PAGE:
In 1880 a local inhabitant, Chief Kowee, revealed to prospectors Joe Juneau and Richard Harris the presence of gold in what is now named Gold Creek in Silver Bow Basin. The city of Juneau was founded there that year. The strike sparked the Juneau gold rush which resulted in the development of many placer and lode mines including the largest gold mines in the world, in their time, the Treadwell complex of lode mines on Douglas Island (across a narrow sea channel from Juneau) and the AJ lode mine, in Juneau itself.
By October of 1880 the Harris Mining District had been established, and the first claims staked by Harris & Juneau. A lot of controversy surrounds the early discovery and establishment of the district, but one fact remains clear: gold was discovered—and it brought an influx of people to this wild land to seek their fortune.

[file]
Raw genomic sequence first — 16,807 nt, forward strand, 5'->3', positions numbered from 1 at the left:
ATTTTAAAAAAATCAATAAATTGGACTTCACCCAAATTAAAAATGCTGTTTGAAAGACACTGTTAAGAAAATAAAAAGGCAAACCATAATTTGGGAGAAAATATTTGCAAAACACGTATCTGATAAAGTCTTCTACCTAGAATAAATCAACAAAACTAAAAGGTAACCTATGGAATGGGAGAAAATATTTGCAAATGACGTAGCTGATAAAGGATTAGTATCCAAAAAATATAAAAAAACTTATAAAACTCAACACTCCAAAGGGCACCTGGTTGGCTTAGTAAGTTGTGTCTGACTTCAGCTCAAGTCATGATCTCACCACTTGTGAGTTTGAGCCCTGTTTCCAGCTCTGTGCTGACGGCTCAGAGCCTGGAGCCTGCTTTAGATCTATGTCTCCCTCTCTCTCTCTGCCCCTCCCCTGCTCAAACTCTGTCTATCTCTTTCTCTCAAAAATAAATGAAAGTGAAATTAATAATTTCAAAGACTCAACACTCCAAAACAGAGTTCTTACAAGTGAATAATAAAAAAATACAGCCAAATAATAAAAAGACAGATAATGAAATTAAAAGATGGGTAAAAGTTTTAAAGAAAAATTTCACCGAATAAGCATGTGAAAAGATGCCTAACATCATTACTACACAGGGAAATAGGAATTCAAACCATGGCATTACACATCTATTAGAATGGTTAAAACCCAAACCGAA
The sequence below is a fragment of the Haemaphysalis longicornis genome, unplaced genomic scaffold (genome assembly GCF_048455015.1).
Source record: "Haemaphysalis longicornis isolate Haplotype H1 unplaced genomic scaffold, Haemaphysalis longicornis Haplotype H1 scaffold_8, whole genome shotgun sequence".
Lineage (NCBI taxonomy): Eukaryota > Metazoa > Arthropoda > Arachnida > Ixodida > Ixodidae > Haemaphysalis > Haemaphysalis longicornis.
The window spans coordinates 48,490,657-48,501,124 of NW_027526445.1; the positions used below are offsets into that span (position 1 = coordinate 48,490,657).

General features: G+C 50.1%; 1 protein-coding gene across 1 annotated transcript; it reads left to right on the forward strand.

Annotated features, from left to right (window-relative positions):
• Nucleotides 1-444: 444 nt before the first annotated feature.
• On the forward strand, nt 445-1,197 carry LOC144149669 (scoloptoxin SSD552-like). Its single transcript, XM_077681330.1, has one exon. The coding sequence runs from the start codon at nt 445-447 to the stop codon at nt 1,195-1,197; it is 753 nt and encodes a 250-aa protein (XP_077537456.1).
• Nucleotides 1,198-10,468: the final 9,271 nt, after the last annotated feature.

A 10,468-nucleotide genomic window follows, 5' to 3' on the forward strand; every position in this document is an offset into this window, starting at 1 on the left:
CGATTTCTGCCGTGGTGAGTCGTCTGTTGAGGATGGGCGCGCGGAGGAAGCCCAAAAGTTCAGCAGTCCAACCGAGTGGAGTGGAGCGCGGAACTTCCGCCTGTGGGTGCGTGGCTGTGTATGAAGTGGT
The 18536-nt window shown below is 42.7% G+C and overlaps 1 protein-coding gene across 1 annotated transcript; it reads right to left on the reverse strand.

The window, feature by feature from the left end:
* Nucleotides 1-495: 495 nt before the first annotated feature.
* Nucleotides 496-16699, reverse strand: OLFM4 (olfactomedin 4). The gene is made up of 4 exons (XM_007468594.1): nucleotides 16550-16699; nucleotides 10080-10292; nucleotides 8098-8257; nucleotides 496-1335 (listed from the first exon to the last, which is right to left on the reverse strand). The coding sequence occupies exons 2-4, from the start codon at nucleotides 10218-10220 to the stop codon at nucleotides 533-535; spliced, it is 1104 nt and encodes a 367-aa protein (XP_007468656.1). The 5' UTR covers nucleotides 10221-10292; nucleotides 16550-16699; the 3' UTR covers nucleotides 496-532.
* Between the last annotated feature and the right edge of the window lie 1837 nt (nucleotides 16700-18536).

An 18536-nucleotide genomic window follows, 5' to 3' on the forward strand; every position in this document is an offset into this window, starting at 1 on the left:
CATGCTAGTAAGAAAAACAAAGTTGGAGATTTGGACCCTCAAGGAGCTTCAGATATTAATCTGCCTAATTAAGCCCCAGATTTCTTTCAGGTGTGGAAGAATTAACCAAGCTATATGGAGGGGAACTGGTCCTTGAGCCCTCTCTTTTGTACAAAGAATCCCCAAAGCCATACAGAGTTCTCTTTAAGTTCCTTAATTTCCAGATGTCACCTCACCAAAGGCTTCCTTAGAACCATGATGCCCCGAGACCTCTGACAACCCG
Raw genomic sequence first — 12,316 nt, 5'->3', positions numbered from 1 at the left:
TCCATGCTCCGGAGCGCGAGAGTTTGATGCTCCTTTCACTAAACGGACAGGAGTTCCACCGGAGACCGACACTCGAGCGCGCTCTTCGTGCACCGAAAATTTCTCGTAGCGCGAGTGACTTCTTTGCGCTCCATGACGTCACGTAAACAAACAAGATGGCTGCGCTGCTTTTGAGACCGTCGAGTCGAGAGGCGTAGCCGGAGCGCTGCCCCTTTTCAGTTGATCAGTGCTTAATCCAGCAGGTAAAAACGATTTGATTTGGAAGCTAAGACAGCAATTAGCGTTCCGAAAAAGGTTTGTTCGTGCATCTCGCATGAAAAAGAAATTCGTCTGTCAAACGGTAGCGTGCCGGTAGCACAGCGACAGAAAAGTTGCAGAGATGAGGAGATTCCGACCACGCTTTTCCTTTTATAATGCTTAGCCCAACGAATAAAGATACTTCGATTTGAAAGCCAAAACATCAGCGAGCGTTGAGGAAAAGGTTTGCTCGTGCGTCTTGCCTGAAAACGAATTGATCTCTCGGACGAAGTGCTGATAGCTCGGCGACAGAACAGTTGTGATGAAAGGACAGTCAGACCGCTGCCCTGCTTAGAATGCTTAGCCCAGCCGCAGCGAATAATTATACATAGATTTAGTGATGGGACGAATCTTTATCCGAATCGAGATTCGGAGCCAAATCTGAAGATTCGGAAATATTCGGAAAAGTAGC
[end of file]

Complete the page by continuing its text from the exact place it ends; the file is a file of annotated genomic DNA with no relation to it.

Other mines were quickly discovered and camps sprung up like mushrooms near Mount Roberts, Douglas Island and Gold Creek. The Chilkoot Shaft, seen here at the Gold Creek Salmon Bake, is a remnant of an airshaft that served the Wagner Mine, which was part of the Alaska-Gastineau Mining Company (A-G Mining). The $38 million dollar investment was abandoned in 1930 after running out of profitable ore.